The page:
Wednesday was report card day for the five largest banks that agreed to a $25 billion settlement with the 49 attorneys general, but they received mostly incomplete scores from the government-appointed monitor passing out the grades.
Joe Smith, the monitor, released a report on Bank of America, JP Morgan Chase, CitiMortgage Inc., ResCap Partiers (formerly GMAC) and Wells Fargo. The banks were tested during two separate periods: July 1-Sept. 30 and Oct 1. to Dec. 31. According to a report by Smith last month, the banks have reported distributing $50.6 billion in direct relief to more than 620,000 homeowners through the settlement.
Smith found that the banks failed eight servicing standards they agreed to in the settlement, mostly related to processing loan modifications, a sure sign that the banks aren’t providing enough staff to manage the cases.
The banks did pass the majority of the standards they were tested on, but they weren’t tested on all of the 29 areas outlined in the settlement because of delays in providing documents and agreed upon services. Bank of America was tested on only a dozen, Chase on only 11, CitiMortgage on 15, ResCap on 11, and Wells Fargo on 20.
The incomplete gaps led to some considerable holes in reporting. For instance, Bank of America has come under fire in Florida and other states for not providing timely documents or alerts during the foreclosure process. In a June 6 letter, Florida Attorney General Pam Bondi slammed Bank of America and threatened to sue over the bank’s alleged failure to modify mortgages in an efficient manner.
Of the 17 categories Bank of America wasn’t tested on were two addressing this very issue.
Bank of America itself reported to Smith that it failed two tests: 1) Requiring that it consistently send borrowers accurate information before foreclosures begin, and 2) Failing to notify the borrower of missing documents in loan modification application process within the five days outlined in the settlement. The bank has begun working on proposed resolutions for these potential items, Smith noted in the report.
Chase disclosed that it potentially violated a requirement that it failed to meet a 15-day notification requirement to borrowers, but Smith said the bank has refunded premiums for over 2,000 borrowers because of the mistake. It also alerted Smith that it didn’t provide timely decisions on loan modification applications.
CitiMortgage reported to Smith that it wasn’t alerting borrowers of incomplete loan modification applications in a timely manner. Smith concluded this was a widespread problem and he’s reviewing solutions.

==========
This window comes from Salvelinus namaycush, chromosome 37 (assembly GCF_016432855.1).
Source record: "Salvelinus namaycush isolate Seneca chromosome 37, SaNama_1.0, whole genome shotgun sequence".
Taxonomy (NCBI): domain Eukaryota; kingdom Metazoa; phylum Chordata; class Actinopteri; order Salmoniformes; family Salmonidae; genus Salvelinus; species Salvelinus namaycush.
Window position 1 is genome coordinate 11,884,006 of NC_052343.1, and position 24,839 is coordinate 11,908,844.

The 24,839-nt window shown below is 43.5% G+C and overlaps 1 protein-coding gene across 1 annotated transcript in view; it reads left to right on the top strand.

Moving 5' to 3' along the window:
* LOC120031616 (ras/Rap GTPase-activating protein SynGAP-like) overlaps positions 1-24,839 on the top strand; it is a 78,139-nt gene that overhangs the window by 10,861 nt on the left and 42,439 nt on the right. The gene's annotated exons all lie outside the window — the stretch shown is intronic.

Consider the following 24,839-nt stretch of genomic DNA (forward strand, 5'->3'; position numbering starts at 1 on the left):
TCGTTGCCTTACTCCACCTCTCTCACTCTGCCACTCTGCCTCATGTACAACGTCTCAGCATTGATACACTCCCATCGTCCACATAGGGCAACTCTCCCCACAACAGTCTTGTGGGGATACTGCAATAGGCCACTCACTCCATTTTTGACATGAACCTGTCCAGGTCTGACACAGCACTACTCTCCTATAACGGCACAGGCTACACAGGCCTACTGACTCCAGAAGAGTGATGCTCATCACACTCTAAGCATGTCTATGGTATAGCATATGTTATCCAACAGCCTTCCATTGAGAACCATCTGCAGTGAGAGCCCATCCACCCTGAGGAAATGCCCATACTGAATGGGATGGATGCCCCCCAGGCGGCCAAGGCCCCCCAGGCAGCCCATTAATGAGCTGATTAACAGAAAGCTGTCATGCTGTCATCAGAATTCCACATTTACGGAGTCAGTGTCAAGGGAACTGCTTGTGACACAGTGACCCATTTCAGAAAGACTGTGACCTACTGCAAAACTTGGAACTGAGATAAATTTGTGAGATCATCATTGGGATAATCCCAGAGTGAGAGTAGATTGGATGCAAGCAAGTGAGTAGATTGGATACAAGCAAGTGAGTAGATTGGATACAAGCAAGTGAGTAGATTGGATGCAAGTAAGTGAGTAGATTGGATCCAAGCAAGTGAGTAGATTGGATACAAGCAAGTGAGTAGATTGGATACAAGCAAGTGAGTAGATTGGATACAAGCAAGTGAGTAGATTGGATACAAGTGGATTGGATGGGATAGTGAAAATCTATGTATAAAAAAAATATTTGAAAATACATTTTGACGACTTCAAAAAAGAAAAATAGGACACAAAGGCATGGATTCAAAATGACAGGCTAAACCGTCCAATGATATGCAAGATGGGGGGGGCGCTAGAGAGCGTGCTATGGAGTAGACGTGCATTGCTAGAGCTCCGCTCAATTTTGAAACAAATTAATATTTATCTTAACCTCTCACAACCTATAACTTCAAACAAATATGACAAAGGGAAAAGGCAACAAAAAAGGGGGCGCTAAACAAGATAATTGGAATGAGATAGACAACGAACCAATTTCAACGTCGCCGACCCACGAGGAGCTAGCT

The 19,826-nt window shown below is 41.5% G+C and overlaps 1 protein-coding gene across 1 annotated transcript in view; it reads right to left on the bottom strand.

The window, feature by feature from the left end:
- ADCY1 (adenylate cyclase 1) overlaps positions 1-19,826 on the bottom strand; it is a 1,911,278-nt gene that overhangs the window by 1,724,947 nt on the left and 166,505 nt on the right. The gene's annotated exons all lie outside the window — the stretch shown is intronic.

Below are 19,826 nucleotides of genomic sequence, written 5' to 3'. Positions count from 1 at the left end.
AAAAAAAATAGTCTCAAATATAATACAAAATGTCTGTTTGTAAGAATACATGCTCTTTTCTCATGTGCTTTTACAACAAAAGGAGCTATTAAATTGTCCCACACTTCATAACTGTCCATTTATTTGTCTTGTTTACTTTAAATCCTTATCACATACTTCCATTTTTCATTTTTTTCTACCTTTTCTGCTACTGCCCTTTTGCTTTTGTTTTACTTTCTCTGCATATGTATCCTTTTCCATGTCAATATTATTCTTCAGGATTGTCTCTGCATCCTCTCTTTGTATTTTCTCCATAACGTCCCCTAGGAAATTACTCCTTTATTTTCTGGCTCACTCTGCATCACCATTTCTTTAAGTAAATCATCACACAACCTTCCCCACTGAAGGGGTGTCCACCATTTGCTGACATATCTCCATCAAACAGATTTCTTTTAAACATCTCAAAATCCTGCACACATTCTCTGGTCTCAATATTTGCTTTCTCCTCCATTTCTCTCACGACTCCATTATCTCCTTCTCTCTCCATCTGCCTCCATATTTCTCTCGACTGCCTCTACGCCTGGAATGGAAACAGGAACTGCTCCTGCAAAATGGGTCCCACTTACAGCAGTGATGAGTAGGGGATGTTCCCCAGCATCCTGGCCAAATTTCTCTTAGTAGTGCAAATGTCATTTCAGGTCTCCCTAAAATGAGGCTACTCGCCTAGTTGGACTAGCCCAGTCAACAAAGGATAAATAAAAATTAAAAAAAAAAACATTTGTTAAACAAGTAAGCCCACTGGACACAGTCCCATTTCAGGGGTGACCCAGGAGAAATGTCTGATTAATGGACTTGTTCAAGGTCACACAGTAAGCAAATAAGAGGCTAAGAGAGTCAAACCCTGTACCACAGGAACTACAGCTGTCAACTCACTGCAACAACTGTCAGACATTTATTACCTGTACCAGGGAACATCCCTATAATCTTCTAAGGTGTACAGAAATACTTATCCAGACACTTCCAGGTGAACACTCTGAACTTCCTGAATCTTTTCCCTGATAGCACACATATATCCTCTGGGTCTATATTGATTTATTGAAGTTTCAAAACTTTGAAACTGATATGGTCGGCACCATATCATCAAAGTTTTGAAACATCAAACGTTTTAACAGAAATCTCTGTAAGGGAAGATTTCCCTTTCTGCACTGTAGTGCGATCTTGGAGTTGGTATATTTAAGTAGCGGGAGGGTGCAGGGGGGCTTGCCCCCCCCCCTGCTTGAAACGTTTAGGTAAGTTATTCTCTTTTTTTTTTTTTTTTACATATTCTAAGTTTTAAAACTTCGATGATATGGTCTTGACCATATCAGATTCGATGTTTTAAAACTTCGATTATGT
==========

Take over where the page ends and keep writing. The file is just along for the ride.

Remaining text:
ResCap Parties, which was split up in a Feb. 5, 2013 bankruptcy court order and had their servicing rights transferred to Ocwen Financial Corp., Green Tree Servicing, and Berkshire Hathaway, had no failed tests (though again, it was tested on 11 of 29).
Wells Fargo reported it wasn’t alerting borrowers their loan modification agreements in a timely fashion, which Smith said he will update in his next report.
During a teleconference with reporters, Shaun Donovan, the U.S. Secretary of Housing and Urban Development, said the report signifies that the banks have improved, but need to get better.
“The good news is that gains have been made,” Donovan said. “The practice of robo-signing - where banks sign off on foreclosures with little or no review - has come to an end. We’ve also confirmed that the five banks have stopped charging distressed borrowers a fee just to process a loan modification request.
“Unfortunately, other abuses shamefully endure,” he said. “Most notably, these financial institutions consistently fail to send notices and communicate decisions to shareholders in a timely manner. This is unacceptable.”
If it continues, Donovan warned, they will face fines of up to $5 million for each failure or they will be sued again.
Whether this will mollify some other criticis of banks, like New York Attorney General Eric Schneiderman, is unclear. Schneiderman has threatened to sue Bank of America and Wells Fargo because he says they aren’t complying. California has reported widespread cases in which the banks aren’t complying.
Donovan has four other attorney generals, including Bondi, with him during Wednesday’s teleconference.
Colorado Attorney General John Suthers said litigation wasn’t the best answer.
“The ability for (Smith) to impose serious fines will help make the banks comply and make litigation unlikely,” Suthers told reporters. “Litigation is an inefficient way to resolve complaints.”
Bondi, who had earlier talked down litigation as a solution, didn’t rule it out. She said her office has four employees dedicated to answering complaints about the five banks in the lawsuit, which make up about 60 percent of the mortgages. (Donovan said it will be announced in the coming weeks what will be done to monitor the remaining 40 percent of loans).
“It’s clear that the banks still have a long way to go to live up to the commitments they made when they entered this settlement,” Bondi said in a release. “Ultimately, if the banks do not comply, we will not hesitate to take further legal action.”